Knowing how the terrorist's brain ticks

Knowing how the terrorist's brain ticks

SINGAPORE - To win the war against terrorists, one needs first to understand the workings of a terrorist's mind.

At a time when terrorism has morphed from the Sept 11, 2001 type of large-scale attacks to smaller-scale assaults carried out by self-radicalised individuals, the old methods of chasing, catching, jailing or killing terrorists are fast losing effectiveness.

The way forward is to use the way a terrorist's mind works against him.

Recent work by security experts on how a terrorist thinks is providing new ammunition to fight terrorism.

Maryland University's Professor Arie Kruglanski tells The Straits Times that many terrorists are just like ordinary folk, placing importance on their families, career and hobbies.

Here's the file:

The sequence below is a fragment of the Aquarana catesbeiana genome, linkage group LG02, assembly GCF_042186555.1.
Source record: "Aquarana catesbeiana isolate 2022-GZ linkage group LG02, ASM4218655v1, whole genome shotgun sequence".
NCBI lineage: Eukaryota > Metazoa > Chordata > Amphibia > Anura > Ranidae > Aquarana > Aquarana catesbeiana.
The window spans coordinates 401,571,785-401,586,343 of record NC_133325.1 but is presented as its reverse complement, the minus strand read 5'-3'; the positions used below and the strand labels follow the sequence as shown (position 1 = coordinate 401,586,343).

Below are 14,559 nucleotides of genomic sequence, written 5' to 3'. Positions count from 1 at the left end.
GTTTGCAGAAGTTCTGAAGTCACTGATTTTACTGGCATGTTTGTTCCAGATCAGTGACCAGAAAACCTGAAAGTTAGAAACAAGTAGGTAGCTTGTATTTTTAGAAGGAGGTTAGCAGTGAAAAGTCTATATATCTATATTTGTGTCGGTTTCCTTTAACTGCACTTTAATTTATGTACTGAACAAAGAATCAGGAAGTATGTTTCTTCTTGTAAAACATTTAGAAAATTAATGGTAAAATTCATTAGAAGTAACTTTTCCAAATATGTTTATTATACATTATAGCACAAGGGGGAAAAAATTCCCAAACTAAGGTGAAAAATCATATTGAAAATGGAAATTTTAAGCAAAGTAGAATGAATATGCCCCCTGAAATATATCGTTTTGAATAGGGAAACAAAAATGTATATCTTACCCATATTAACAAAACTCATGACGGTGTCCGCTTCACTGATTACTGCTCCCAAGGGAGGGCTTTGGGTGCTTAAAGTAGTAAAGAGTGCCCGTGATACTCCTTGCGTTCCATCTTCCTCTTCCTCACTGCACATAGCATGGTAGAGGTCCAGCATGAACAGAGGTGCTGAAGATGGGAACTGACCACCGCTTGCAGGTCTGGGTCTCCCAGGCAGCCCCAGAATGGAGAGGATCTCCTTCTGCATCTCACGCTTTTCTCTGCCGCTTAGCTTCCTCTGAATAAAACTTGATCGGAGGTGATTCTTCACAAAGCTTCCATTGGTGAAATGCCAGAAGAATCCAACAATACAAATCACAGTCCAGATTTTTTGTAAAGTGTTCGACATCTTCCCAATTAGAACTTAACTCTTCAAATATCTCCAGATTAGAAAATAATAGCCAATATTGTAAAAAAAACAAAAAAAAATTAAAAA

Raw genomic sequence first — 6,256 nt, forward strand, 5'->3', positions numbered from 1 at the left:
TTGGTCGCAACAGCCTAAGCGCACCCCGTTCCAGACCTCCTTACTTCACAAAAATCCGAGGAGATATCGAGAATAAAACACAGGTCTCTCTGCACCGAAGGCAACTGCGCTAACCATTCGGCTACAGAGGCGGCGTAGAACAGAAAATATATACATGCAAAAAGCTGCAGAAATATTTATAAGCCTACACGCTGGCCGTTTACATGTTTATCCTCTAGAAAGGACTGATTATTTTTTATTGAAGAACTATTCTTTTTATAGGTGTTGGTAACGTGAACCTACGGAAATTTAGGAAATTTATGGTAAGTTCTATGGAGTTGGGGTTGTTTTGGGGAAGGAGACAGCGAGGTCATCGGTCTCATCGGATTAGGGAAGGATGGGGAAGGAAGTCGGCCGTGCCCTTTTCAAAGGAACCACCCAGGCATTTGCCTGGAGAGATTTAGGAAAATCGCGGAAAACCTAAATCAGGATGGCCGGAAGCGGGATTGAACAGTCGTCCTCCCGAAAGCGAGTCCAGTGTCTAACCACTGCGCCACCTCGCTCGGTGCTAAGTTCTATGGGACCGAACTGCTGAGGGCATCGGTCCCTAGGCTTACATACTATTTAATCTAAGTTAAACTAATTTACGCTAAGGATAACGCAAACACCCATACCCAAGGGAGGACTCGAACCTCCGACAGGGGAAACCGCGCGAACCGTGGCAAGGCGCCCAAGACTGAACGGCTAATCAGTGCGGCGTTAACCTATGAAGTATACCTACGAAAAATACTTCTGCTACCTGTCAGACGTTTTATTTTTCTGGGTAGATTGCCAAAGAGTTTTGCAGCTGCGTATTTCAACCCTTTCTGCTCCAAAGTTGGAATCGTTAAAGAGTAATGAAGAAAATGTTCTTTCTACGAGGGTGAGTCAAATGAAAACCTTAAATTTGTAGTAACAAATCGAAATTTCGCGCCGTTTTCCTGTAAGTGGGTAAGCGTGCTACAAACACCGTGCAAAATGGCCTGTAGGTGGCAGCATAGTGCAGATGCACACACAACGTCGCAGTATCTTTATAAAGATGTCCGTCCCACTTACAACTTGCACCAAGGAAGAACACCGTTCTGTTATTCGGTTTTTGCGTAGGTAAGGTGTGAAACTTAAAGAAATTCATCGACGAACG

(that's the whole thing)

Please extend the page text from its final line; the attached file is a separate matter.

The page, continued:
The tipping point when they cross the line over to terrorism is when the level of motivation intensifies to the point where they use violent methods to kill.

Prof Kruglanski says that at the lower levels of involvement, a terrorist supports a terrorist organisation passively as a member or by giving money to the cause. He may join a terrorist organisation but does not take part in weapons training or a suicide attack.

But he becomes dangerous when he gets emotionally aroused and sees the need to defend others who have been humiliated by the enemy, either through massacres or other forms of injustices.

For some terrorists, the brainwashing may even begin young, with bedtime stories.

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